Olympics in shadow of Coronavirus: How previous Games responded to crises

A man wearing protective face mask, following the outbreak of the coronavirus, is seen through The Olympic rings in front of the Japan Olympics Museum in Tokyo
The International Olympic Committee on Tuesday announced that the 2020 Tokyo Olympics has been postponed to no later than the summer of 2021 due to the Coronavirus pandemic. The historic decision was taken after a telephonic conversation between the  IOC president Thomas Bach and Japanese Prime Minister Shinzo Abe.

Japan’s Olympics Minister Seiko Hashimoto had earlier said that the Tokyo Olympics 2020 would go as planned, despite the spike in the number of Coronavirus cases in the country. The rapid spread of the Coronavirus had put a question mark on the future of the Olympics and whether the country was capable of hosting the event amid all the turmoil. 

However, this is not the first such instance when the sporting event has been suspended. They had been cancelled at least on three occasions due to the two World Wars, and also played under the shadow of tragedies, such as the terror attack in Munich, 1972.  

A man wearing protective face mask, following the outbreak of the coronavirus, is seen through The Olympic rings in front of the Japan Olympics Museum in Tokyo. Reuters
1916 Olympics: World War-I pushes Germany to the brink

The 1916 Summer Olympics were scheduled to be held in Berlin, Germany, but were cancelled due to the outbreak of World War-1 in 1914. The participating nations and the host continued preparing for the games even after the war began in the hope that the global conflict would not last long. While the Games had to be scrapped evenutually, the sixth Olympiad saw the birth of the first Winter Olympics. The cancellation of the Games was a major setback for the German empire, which had spent mammoth sums in building the stadiums and preparing Berlin, as it sought to display its financial and political muscle to the world.

It was in 1931 that Germany again started bidding for the games and hosted it in 1936 under Adolf Hitler. Ironically, the 1936 Olympics were the last before World War-II began.

1940 Olympics: Loss of face for Tokyo ahead of Games suspension

If the 2020 Tokyo Olympics are cancelled, it won’t be the first Japan will lose hosting rights. In 1940, the Games were shifted from Tokyo to Helsinki and ultimately suspended as several countries entered World War-II.

Harumi Olympic Village Planned place, Japan Tokyo

The campaign to choose a host for the 1940 Olympics began in 1932 and Tokyo won the bid in 1936, a year before the Second Sino-Japanese War broke out. In 1937, a suggestion was put forward in the Japanese Parliament, Diet, to cancel the games. However, the IOC postponed the games and awarded hosting right to Helsinki, which was second in the bidding process. However, the games were eventually suspended indefinitely due to World War-II. The next Olympics were held only in 1948 in London.

1944 Olympics: As war continues, Games put on hold

The XIII Olympiad, which was scheduled to held in London has to be called off due to World War-II. The Games, if held, would have celebrated the 50th anniversary of the foundation of the IOC. The milestone was instead celebrated in the form of a small sporting meet at the organisation’s headquarters in Lausanne.  London went on to host the Olympics in 1948 after the end of the second world war.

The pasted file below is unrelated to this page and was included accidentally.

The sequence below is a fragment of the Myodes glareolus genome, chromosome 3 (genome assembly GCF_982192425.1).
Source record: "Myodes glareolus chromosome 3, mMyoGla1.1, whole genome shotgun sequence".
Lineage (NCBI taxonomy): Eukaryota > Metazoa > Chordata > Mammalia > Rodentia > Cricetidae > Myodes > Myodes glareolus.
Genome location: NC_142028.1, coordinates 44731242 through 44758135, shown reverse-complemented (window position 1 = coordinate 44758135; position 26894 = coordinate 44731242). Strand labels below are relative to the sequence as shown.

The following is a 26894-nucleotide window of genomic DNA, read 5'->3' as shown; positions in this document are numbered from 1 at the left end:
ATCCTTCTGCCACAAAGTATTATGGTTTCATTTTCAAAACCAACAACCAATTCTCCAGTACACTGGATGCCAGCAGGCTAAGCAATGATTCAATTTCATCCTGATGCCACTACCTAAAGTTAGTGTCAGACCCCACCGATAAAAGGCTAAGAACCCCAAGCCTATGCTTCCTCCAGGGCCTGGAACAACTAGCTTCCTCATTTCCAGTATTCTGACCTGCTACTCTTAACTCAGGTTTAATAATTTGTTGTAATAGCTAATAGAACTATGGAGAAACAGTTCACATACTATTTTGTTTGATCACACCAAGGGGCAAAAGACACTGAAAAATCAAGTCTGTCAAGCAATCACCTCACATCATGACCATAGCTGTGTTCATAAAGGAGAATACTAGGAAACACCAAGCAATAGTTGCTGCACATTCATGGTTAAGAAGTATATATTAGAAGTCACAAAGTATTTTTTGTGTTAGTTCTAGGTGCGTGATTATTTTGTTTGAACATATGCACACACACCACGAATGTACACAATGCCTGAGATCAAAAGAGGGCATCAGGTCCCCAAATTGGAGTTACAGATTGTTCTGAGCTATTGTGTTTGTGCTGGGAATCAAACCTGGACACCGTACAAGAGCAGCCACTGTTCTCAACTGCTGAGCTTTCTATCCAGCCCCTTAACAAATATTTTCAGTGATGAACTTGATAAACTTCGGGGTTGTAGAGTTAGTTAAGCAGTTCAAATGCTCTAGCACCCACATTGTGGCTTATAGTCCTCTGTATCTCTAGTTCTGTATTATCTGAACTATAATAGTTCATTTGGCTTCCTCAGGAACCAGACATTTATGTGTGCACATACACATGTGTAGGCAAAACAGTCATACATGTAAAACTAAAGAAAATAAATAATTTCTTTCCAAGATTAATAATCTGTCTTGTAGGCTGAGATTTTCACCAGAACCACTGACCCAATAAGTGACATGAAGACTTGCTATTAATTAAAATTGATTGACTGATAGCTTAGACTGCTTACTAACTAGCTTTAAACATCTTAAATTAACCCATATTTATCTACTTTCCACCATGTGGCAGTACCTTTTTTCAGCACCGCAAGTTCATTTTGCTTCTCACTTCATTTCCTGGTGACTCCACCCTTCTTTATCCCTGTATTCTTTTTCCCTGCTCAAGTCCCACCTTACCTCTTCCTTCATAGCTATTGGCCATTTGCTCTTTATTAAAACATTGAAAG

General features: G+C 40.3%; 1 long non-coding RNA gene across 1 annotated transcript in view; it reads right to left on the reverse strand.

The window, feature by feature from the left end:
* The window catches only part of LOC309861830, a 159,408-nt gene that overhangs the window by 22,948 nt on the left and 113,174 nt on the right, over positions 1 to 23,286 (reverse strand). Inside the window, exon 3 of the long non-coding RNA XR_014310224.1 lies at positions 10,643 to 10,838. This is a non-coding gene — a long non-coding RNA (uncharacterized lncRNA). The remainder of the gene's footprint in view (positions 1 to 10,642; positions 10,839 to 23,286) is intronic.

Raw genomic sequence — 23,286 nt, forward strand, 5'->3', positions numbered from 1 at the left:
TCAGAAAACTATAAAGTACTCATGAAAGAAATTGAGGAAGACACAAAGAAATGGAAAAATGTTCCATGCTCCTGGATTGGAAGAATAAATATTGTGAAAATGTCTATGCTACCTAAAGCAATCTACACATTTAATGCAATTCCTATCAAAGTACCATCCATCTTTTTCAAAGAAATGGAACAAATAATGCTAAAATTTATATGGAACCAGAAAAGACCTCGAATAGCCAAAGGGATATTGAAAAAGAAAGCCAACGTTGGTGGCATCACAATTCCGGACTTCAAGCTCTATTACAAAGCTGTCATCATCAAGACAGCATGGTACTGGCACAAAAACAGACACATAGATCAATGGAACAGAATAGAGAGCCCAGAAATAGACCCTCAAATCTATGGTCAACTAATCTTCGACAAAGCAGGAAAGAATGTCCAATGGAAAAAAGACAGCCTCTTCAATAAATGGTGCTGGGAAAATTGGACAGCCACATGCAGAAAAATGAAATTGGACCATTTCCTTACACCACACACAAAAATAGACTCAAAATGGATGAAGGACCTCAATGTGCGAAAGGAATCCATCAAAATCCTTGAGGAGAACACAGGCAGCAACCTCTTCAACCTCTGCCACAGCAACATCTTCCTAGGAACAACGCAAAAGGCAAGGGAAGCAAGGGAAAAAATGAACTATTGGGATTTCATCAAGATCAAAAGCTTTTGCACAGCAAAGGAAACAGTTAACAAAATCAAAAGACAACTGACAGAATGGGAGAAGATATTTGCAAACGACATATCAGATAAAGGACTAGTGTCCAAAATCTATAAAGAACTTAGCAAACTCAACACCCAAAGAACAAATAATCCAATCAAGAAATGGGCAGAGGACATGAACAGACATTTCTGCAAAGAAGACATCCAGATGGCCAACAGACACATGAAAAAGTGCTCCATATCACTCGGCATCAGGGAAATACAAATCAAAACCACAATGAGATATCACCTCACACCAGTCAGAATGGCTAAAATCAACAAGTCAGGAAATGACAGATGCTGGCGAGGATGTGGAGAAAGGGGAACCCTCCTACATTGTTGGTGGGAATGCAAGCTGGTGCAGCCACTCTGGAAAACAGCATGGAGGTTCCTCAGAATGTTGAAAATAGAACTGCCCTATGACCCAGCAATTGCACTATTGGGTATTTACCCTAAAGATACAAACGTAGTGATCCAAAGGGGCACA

Sporting spirit conquers 1972 Munich tragedy

The 1972 Munich Olympics were one of the most tragic events in the history of world sports when Palestinian terrorists killed eleven Israeli players. Black September, the Palestinian terror group, demanded the release of 230 Arab prisoners and two German terrorists held in Israeli jails. Its militants stormed the Olympic village on September 5, killing two Israeli players and taking nine others hostage. In the ensuing shootout at Munich airport, the nine hostages were killed along with five terrorists and a West German policeman. The Olympic competition was suspended for 24 hours in memory of the deceased players.

Motion blur of tourists past "Welcome to Tokyo 2020" message is seen at the arrival gate in Haneda Airport, Tokyo, Japan
Bomb shatters 1996 Atlanta’s Olympic village

Two people were killed and 111 others were injured as a bomb blast rocked the Centennial Olympic Park designed as the town square of the 1996 Atlanta Olympics in the United States. However, drawing inspiration from the Munich tragedy, the IOC maintained that the 17-day competition would continue. The blast was orchestrated by Eric Robert Rudolph, who went on to conduct two more bombings across the US. He was convicted in 2005 after pleading guilty to evade the death sentence. He was later sentenced to life imprisonment without parole.

Also Read: Media to sponsors: What's at stake if Tokyo Olympics succumb to coronavirus

Even as Japan assures that the Games will be conducted smoothly between July 24 and August 9, the Coronavirus outbreak has spread to over 60 countries forcing organisers to cancel several sporting events worldwide. Over 3,200 people have succumbed to COVID-19, and 93,000 have been infected. 



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